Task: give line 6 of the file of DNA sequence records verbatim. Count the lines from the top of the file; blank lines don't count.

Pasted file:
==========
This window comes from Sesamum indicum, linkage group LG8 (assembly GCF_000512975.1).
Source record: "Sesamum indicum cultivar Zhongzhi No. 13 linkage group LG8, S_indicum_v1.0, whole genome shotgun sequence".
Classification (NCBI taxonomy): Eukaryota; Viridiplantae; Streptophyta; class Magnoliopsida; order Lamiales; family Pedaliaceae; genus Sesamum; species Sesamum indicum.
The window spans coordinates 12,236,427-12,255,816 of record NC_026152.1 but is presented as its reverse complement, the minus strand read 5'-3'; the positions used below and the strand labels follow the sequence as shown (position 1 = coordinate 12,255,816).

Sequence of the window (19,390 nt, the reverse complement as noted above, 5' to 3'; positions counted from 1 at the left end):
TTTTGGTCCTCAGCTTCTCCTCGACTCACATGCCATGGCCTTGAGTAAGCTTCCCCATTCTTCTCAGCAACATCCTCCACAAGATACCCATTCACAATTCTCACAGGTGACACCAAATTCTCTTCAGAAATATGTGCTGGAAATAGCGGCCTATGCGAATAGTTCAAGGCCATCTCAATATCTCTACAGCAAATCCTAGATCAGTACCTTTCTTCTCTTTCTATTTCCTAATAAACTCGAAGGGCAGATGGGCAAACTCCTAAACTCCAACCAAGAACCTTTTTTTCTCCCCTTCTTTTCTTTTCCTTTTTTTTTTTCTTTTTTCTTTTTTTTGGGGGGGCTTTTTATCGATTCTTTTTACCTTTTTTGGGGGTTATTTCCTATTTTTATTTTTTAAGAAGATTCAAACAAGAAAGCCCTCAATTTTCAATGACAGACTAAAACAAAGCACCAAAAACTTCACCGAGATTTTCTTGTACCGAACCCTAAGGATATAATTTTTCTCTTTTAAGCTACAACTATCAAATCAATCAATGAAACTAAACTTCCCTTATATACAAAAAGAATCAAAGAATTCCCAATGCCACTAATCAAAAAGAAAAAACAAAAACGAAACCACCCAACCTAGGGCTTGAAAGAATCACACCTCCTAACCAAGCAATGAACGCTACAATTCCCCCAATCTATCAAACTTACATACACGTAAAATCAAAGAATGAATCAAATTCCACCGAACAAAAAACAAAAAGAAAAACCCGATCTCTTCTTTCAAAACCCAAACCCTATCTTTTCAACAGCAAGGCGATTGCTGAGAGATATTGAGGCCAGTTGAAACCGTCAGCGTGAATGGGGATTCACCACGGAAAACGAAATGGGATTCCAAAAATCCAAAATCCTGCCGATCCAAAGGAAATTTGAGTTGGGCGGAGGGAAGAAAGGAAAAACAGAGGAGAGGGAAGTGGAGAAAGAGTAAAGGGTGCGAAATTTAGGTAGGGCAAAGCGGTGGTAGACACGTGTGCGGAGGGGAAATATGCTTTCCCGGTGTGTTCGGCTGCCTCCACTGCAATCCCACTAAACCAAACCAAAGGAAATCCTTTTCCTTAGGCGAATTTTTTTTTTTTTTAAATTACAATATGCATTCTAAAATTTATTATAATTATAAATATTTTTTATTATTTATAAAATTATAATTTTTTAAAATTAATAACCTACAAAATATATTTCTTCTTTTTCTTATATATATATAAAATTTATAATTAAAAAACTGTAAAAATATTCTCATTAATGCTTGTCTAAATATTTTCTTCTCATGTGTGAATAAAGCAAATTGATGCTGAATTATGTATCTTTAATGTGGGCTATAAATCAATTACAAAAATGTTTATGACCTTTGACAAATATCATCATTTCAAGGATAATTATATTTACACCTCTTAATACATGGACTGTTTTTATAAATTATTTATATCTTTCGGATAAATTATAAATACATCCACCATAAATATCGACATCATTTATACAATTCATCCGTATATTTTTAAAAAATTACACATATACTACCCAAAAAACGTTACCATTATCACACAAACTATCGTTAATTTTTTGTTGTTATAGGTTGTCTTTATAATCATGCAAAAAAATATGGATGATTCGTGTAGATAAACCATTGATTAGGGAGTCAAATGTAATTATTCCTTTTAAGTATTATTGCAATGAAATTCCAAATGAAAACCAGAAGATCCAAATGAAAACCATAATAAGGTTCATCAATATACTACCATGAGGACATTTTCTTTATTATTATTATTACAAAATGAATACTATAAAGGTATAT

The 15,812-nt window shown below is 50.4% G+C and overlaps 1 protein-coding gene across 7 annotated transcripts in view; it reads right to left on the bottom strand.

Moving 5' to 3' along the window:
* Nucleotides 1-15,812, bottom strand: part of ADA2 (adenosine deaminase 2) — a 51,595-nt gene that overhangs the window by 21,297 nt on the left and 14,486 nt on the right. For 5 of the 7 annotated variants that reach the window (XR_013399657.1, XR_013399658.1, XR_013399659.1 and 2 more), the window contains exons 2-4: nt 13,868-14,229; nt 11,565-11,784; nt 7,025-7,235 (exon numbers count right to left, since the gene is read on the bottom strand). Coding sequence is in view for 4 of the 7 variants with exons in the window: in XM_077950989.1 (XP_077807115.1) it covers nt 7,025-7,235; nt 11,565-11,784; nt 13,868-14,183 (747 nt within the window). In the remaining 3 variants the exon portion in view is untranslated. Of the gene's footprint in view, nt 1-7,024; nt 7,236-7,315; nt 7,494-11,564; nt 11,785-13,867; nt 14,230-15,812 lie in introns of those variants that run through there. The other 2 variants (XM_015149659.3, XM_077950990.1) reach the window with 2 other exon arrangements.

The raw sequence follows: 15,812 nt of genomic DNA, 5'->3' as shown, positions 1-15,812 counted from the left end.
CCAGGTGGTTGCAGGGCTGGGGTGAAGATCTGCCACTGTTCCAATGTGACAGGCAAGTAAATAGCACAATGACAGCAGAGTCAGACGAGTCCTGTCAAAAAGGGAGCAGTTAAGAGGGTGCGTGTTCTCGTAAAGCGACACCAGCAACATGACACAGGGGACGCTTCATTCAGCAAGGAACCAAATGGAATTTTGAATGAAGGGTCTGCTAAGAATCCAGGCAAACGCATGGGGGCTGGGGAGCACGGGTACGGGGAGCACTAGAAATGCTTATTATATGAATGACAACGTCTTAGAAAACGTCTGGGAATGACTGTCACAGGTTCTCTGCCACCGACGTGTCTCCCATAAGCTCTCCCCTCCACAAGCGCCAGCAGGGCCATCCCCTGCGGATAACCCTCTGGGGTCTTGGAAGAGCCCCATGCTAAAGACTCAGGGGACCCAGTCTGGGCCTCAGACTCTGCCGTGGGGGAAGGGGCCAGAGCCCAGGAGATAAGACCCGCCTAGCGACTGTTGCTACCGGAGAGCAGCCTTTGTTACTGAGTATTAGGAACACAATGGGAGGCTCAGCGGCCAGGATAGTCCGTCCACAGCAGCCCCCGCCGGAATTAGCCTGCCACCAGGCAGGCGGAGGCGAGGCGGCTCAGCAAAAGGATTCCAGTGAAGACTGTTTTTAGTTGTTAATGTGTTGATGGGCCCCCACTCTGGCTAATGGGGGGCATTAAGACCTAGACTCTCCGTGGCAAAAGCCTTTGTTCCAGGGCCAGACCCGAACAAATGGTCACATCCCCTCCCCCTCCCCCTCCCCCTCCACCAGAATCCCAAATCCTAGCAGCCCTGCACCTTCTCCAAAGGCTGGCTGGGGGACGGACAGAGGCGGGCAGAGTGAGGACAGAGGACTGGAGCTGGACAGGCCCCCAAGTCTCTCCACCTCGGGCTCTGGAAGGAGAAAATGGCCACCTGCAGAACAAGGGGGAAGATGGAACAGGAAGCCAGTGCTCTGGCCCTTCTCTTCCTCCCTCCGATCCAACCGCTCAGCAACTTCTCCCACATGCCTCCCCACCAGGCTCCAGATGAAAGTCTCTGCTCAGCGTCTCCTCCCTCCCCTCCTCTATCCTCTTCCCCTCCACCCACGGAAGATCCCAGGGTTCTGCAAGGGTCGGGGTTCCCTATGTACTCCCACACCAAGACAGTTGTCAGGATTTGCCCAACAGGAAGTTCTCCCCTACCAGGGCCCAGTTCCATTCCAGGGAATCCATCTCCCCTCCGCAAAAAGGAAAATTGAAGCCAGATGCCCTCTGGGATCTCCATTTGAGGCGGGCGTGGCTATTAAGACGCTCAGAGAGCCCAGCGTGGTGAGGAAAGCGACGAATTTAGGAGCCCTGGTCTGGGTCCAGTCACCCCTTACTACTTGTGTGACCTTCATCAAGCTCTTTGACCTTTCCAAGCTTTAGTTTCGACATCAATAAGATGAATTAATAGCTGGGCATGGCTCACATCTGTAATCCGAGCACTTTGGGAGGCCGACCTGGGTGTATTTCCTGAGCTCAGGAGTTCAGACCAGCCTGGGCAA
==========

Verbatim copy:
TTTTGGTCCTCAGCTTCTCCTCGACTCACATGCCATGGCCTTGAGTAAGCTTCCCCATTCTTCTCAGCAACATCCTCCACAAGATACCCATTCACAATTCTCACAGGTGACACCAAATTCTCTTCAGAAATATGTGCTGGAAATAGCGGCCTATGCGAATAGTTCAAGGCCATCTCAATATCTCTACAGCAAATCCTAGATCAGTACCTTTCTTCTCTTTCTATTTCCTAATAAACTCGAAGGGCAGATGGGCAAACTCCTAAACTCCAACCAAGAACCTTTTTTTCTCCCCTTCTTTTCTTTTCCTTTTTTTTTTTCTTTTTTCTTTTTTTTGGGGGGGCTTTTTATCGATTCTTTTTACCTTTTTTGGGGGTTATTTCCTATTTTTATTTTTTAAGAAGATTCAAACAAGAAAGCCCTCAATTTTCAATGACAGACTAAAACAAAGCACCAAAAACTTCACCGAGATTTTCTTGTACCGAACCCTAAGGATATAATTTTTCTCTTTTAAGCTACAACTATCAAATCAATCAATGAAACTAAACTTCCCTTATATACAAAAAGAATCAAAGAATTCCCAATGCCACTAATCAAAAAGAAAAAACAAAAACGAAACCACCCAACCTAGGGCTTGAAAGAATCACACCTCCTAACCAAGCAATGAACGCTACAATTCCCCCAATCTATCAAACTTACATACACGTAAAATCAAAGAATGAATCAAATTCCACCGAACAAAAAACAAAAAGAAAAACCCGATCTCTTCTTTCAAAACCCAAACCCTATCTTTTCAACAGCAAGGCGATTGCTGAGAGATATTGAGGCCAGTTGAAACCGTCAGCGTGAATGGGGATTCACCACGGAAAACGAAATGGGATTCCAAAAATCCAAAATCCTGCCGATCCAAAGGAAATTTGAGTTGGGCGGAGGGAAGAAAGGAAAAACAGAGGAGAGGGAAGTGGAGAAAGAGTAAAGGGTGCGAAATTTAGGTAGGGCAAAGCGGTGGTAGACACGTGTGCGGAGGGGAAATATGCTTTCCCGGTGTGTTCGGCTGCCTCCACTGCAATCCCACTAAACCAAACCAAAGGAAATCCTTTTCCTTAGGCGAATTTTTTTTTTTTTTAAATTACAATATGCATTCTAAAATTTATTATAATTATAAATATTTTTTATTATTTATAAAATTATAATTTTTTAAAATTAATAACCTACAAAATATATTTCTTCTTTTTCTTATATATATATAAAATTTATAATTAAAAAACTGTAAAAATATTCTCATTAATGCTTGTCTAAATATTTTCTTCTCATGTGTGAATAAAGCAAATTGATGCTGAATTATGTATCTTTAATGTGGGCTATAAATCAATTACAAAAATGTTTATGACCTTTGACAAATATCATCATTTCAAGGATAATTATATTTACACCTCTTAATACATGGACTGTTTTTATAAATTATTTATATCTTTCGGATAAATTATAAATACATCCACCATAAATATCGACATCATTTATACAATTCATCCGTATATTTTTAAAAAATTACACATATACTACCCAAAAAACGTTACCATTATCACACAAACTATCGTTAATTTTTTGTTGTTATAGGTTGTCTTTATAATCATGCAAAAAAATATGGATGATTCGTGTAGATAAACCATTGATTAGGGAGTCAAATGTAATTATTCCTTTTAAGTATTATTGCAATGAAATTCCAAATGAAAACCAGAAGATCCAAATGAAAACCATAATAAGGTTCATCAATATACTACCATGAGGACATTTTCTTTATTATTATTATTACAAAATGAATACTATAAAGGTATAT